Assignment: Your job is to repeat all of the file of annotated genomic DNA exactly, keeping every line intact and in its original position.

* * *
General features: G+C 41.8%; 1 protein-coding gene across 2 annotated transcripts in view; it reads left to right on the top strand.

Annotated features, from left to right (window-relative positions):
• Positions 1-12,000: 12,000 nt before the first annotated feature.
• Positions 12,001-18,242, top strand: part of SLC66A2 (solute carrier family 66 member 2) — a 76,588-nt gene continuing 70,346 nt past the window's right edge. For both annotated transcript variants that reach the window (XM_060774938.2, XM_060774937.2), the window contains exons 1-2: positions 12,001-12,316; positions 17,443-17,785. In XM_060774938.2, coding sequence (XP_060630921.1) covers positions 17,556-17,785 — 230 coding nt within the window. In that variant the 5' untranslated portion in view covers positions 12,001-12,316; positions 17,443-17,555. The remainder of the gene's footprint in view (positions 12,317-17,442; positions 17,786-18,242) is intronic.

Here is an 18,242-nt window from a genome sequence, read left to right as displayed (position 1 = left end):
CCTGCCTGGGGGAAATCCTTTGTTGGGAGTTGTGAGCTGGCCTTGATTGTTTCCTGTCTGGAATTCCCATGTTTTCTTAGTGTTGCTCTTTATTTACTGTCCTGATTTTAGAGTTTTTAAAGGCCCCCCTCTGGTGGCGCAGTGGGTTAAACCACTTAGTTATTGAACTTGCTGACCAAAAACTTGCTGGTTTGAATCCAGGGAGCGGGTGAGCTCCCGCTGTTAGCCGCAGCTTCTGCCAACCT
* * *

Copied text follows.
General features: G+C 41.8%; 1 protein-coding gene across 2 annotated transcripts in view; it reads left to right on the top strand.

Annotated features, from left to right (window-relative positions):
• Positions 1-12,000: 12,000 nt before the first annotated feature.
• Positions 12,001-18,242, top strand: part of SLC66A2 (solute carrier family 66 member 2) — a 76,588-nt gene continuing 70,346 nt past the window's right edge. For both annotated transcript variants that reach the window (XM_060774938.2, XM_060774937.2), the window contains exons 1-2: positions 12,001-12,316; positions 17,443-17,785. In XM_060774938.2, coding sequence (XP_060630921.1) covers positions 17,556-17,785 — 230 coding nt within the window. In that variant the 5' untranslated portion in view covers positions 12,001-12,316; positions 17,443-17,555. The remainder of the gene's footprint in view (positions 12,317-17,442; positions 17,786-18,242) is intronic.

Here is an 18,242-nt window from a genome sequence, read left to right as displayed (position 1 = left end):
CCTGCCTGGGGGAAATCCTTTGTTGGGAGTTGTGAGCTGGCCTTGATTGTTTCCTGTCTGGAATTCCCATGTTTTCTTAGTGTTGCTCTTTATTTACTGTCCTGATTTTAGAGTTTTTAAAGGCCCCCCTCTGGTGGCGCAGTGGGTTAAACCACTTAGTTATTGAACTTGCTGACCAAAAACTTGCTGGTTTGAATCCAGGGAGCGGGTGAGCTCCCGCTGTTAGCCGCAGCTTCTGCCAACCT